1. Hello Mariana! It was so nice to read your post today! As a Latino author myself, one who also refuses to limit herself to writing “latino specific” books, it was refreshing to read you. I often feel Latino authors in the US are limited by that alleged requirement to write about migration and the cultural differences. Born and raised in Puerto Rico, I’ve never actually seen myself as Latino. I’m Puerto Rican, and in my world, this whole “Latino” thing seems very “North American” to me. In my book, you would be Peruvian, though of course, I would not presume to tell you what or how you should identify yourself. I’m not sure if other Latino’s feel this way, but I do. Seems like it’s too big of a category, based solely on language. I’m very happy to learn there are other native Spanish speakers who don’t want to be limited by their roots and yet manage to make the most of it. I hope you the best in these conferences you will be attending soon. Have a beautiful day!

    Like

    Reply

    1. I hear you, Maricel! I am Peruvian and I would say you’re Puerto Rican…. the whole Latino/Hispanic thing is so people in the US won’t get too confused. 🙂 I believe most Latinos feel this way. There’s no such thing as a Latino culture or race. We’re a ix of flavors, colors, shapes, sizes, cultures. That’s what makes us so rich!

      Liked by 1 person

      Reply

  2. I so relate to several aspects of your post and experience, Mariana. People have also asked me if I wrote my stories and books myself. Or if I wrote them in French first and hired a translator. I am white but having an accent is not always easy to wear. When we speak with an accent we are either cute or not very smart. Thank you for voicing your experience and best to you with your writing.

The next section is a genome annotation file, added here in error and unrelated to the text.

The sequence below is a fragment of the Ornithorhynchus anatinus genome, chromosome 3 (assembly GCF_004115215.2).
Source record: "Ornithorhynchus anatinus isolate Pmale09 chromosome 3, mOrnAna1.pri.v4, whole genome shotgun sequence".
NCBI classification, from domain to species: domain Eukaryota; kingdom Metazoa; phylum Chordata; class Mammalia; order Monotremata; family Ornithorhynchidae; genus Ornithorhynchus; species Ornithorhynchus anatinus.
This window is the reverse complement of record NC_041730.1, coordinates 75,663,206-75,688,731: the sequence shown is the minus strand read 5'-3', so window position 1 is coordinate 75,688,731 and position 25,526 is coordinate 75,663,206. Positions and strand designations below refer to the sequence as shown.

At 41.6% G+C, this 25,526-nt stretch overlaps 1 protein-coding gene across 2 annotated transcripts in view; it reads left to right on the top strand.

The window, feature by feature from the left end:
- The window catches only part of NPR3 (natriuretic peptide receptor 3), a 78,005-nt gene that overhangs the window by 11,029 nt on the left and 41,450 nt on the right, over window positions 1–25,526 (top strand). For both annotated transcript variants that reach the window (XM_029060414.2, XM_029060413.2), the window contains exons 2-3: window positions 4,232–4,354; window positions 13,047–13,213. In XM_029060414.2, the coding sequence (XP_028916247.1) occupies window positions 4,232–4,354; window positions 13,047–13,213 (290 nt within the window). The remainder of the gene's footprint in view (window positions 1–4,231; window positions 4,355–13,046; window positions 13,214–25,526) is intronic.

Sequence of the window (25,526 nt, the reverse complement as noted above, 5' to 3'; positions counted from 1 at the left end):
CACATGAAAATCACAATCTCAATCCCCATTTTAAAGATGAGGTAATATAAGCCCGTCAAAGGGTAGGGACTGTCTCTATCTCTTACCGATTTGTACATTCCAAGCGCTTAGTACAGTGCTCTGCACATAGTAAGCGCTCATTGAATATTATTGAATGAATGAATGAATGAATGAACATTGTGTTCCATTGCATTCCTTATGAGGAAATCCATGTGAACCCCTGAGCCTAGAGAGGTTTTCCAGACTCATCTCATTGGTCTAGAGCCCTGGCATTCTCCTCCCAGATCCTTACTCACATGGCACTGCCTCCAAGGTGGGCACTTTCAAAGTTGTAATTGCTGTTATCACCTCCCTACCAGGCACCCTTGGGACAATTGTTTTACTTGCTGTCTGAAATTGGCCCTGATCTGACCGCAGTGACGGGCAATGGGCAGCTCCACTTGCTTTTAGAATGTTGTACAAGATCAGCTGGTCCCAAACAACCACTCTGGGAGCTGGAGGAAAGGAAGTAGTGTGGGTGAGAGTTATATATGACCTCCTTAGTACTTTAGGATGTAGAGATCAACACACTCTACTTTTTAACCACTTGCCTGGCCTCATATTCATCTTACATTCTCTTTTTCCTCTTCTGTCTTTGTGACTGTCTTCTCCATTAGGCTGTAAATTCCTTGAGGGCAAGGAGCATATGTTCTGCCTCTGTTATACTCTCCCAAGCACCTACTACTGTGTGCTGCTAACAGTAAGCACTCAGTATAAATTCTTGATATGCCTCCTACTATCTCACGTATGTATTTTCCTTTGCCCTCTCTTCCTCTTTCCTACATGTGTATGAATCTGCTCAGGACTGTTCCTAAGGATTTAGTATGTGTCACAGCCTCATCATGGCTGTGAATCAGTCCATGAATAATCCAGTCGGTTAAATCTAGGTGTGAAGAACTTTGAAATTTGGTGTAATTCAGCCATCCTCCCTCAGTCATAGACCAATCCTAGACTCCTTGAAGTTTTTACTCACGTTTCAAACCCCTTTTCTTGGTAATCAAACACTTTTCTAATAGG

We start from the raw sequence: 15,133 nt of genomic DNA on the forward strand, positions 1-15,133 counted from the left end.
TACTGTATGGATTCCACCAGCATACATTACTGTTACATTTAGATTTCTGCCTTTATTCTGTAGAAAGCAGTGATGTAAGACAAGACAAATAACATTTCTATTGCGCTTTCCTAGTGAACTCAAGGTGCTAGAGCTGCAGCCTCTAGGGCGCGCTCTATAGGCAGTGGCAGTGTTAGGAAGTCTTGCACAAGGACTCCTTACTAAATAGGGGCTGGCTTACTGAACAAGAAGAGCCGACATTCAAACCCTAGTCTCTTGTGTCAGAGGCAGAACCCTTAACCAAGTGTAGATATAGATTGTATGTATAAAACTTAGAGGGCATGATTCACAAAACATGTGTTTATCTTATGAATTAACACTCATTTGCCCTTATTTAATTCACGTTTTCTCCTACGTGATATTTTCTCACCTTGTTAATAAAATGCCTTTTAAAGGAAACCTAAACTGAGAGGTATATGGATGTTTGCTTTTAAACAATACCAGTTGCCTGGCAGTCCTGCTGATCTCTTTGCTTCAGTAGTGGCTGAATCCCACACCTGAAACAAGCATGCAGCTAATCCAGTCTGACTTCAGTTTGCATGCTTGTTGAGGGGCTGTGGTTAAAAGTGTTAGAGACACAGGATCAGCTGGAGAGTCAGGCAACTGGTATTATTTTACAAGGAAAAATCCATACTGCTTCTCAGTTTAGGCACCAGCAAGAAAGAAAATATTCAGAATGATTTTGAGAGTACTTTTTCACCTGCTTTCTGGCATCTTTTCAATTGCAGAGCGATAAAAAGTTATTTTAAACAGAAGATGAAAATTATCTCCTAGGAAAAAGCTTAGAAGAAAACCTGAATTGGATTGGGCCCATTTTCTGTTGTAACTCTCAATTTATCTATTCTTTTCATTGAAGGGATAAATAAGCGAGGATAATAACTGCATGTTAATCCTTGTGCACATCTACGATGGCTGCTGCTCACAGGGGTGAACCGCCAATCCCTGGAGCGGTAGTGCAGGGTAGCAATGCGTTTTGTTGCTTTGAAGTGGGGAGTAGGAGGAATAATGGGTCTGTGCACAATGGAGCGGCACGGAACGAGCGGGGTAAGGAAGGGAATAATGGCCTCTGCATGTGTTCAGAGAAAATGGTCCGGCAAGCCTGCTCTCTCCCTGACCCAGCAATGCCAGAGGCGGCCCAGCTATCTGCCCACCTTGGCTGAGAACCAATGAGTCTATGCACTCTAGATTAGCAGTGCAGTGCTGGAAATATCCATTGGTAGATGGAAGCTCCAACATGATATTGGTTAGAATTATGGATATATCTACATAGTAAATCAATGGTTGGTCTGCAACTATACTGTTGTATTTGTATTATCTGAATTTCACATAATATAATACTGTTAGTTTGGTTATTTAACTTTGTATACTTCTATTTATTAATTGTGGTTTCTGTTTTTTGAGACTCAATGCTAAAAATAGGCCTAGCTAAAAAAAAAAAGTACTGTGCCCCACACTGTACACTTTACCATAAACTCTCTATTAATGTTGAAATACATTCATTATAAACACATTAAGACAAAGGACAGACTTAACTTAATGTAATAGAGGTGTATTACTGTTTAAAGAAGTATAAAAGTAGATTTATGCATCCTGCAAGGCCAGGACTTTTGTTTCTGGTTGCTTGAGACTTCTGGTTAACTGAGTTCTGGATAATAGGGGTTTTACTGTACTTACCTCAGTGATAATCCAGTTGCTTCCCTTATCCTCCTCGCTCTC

Liked by 2 people

    Reply

    1. Evelyne, you’re so on point. Some people will treat you a little like a dummy because of the accent or when we occasionally don’t understand part of a speech. I have experience that too and it’s so frustrating. Thanks for sharing your insight.

      Liked by 1 person

      Reply

  3. I hear you. Or should I say, I read you.

    Your post hits a sore spot in my writing life. When people find out I am originally from India and that I write romances, they always wonder why I don’t write about more “serious” things, like poverty in India or child marriages. However, as a reader, things that have interested me enough to further my education on the subject have always come out reading romances.

    For example, my love for and interest in Knights Templars came out of reading a romantic suspense by Linda Howard called Son of the Morning. The Heroine is a translator of ancient manuscripts who is tasked with translating documents suspected of belonging to the last Knight Templar. That one book lead to years of reading books about Knights Templars that survives to this day.

    Stories should fire the imagination. My stories may not be about “serious” matters but I hope that they encourage people to educate themselves on the subjects that interest them.

    Liked by 2 people

    Reply

    1. Thanks for sharing this Vinita! Once I had a person telling me to my face that I didn’t look Peruvian, that Peruvian wear those funny hats to the side… SIGH. I know, some people are so full of stereotypes,and maybe it is up to people like us to educate them. Many are surprised to learn my childhood favorites were William Shakespeare and Antoine of Saint Exupery. The truth is, “cultural” (for lack of a better term) literature has its place but what appeals to most are books with universal themes.

      Liked by 1 person

      Reply

Leave a Reply

Fill in your details below or click an icon to log in:

WordPress.com Logo

You are commenting using your WordPress.com account. Log Out /  Change )

Google+ photo

You are commenting using your Google+ account. Log Out /  Change )

Twitter picture

You are commenting using your Twitter account. Log Out /  Change )

Facebook photo

You are commenting using your Facebook account. Log Out /  Change )

Connecting to %s